Of the 50 states, 48 are winner-take-all states (with several states moving away from that uneven allotment of votes); in that situation, up to 49.99 percent of a state’s votes are basically disfranchised.

Bottom line: Every vote should count without exception. We all know the majority of the East and West Coast states are liberal and the country tends to be more conservative in central and southern parts of the county.

To make sure each vote counts every time, every election, the only way to ensure that happens is by mandating that members of the college shal vote as a percentage of the popular vote for each candidate or by overall national popular vote totals.

So, let’s start talking to our elected officials and get ‘er done!

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The Circumference of Me

By Ron Munden

We want your visit to to be a unique experience.  Starting next week, we will broaden that experience. Each week will publish a chapter from the book The Circumference of Me.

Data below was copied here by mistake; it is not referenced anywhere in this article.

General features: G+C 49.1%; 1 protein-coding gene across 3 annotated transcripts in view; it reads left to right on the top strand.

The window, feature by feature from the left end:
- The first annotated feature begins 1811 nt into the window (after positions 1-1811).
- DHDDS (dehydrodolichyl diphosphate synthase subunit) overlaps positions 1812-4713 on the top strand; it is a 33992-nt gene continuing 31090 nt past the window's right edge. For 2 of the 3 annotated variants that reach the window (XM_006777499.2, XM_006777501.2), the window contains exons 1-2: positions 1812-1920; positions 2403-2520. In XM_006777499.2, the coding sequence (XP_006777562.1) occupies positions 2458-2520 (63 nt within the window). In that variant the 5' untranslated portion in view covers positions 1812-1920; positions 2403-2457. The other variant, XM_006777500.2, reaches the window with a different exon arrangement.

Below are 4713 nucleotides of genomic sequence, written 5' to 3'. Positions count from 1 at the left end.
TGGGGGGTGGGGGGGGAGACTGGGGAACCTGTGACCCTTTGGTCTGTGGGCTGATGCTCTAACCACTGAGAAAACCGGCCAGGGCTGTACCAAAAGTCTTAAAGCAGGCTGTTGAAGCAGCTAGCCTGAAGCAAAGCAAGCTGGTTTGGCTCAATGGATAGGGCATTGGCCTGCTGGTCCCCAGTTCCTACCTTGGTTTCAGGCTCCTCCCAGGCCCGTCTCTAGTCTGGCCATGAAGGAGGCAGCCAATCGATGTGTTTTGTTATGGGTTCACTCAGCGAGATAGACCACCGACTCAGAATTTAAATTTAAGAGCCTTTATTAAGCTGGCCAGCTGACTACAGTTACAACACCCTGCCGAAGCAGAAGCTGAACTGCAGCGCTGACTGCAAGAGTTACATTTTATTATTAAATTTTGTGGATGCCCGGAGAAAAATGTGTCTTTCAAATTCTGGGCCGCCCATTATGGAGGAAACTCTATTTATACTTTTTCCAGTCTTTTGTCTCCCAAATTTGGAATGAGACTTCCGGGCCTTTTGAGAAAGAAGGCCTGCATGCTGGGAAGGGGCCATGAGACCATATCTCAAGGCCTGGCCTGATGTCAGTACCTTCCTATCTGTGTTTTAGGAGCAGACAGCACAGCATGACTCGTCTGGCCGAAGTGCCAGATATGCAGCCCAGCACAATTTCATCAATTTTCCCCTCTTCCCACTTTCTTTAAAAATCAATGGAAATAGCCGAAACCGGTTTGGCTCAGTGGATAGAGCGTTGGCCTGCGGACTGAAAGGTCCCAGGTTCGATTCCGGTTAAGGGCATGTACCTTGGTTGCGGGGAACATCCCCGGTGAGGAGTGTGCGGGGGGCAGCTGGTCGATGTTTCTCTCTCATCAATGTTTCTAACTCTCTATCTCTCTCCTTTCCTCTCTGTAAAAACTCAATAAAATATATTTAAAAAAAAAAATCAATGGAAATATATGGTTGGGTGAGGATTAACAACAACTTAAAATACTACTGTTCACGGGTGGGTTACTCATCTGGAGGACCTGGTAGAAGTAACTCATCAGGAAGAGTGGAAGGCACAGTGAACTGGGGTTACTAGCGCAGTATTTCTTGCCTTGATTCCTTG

This is a management book written by George Smith with illustrations by a unique artist from New York. The book has been picked up and is being used at several colleges and universities as auxiliary reading.

George S. Smith is a writer, columnist, former editor and publisher of the Marshall News Messenger and other papers, national motivational speaker, college instructor and now is executive director of the non-profit Southwest Arkansas Arts Council in his hometown of Hope, Arkansas.

Steve Burnett, founder and former president of the Burnett Group, a global management, brand and communications company in New York City and a former instructor of communications designate the Pratt Institute. He is now “retired” and is an organic farmer in upstate New York.

We think you will enjoy reading each chapter.

Here is what other are saying about “Circumference of Me”:

“There are two words that describe this book: Fresh and creative.”— Kevin Dial, Director of Operations, CBIZ Medical Management Professionals

“Welcome to the world of George Smith and Steve Burnett — where whimsy consistently opens the door to profound and practical insights. Just read it. Put its lessons into practice. You will be glad you did.”
— John Wallace, Retired Director, Verizon Communications

So each Wednesday morning rush to your computer, go directly to and read the latest installment from The Circumference of Me.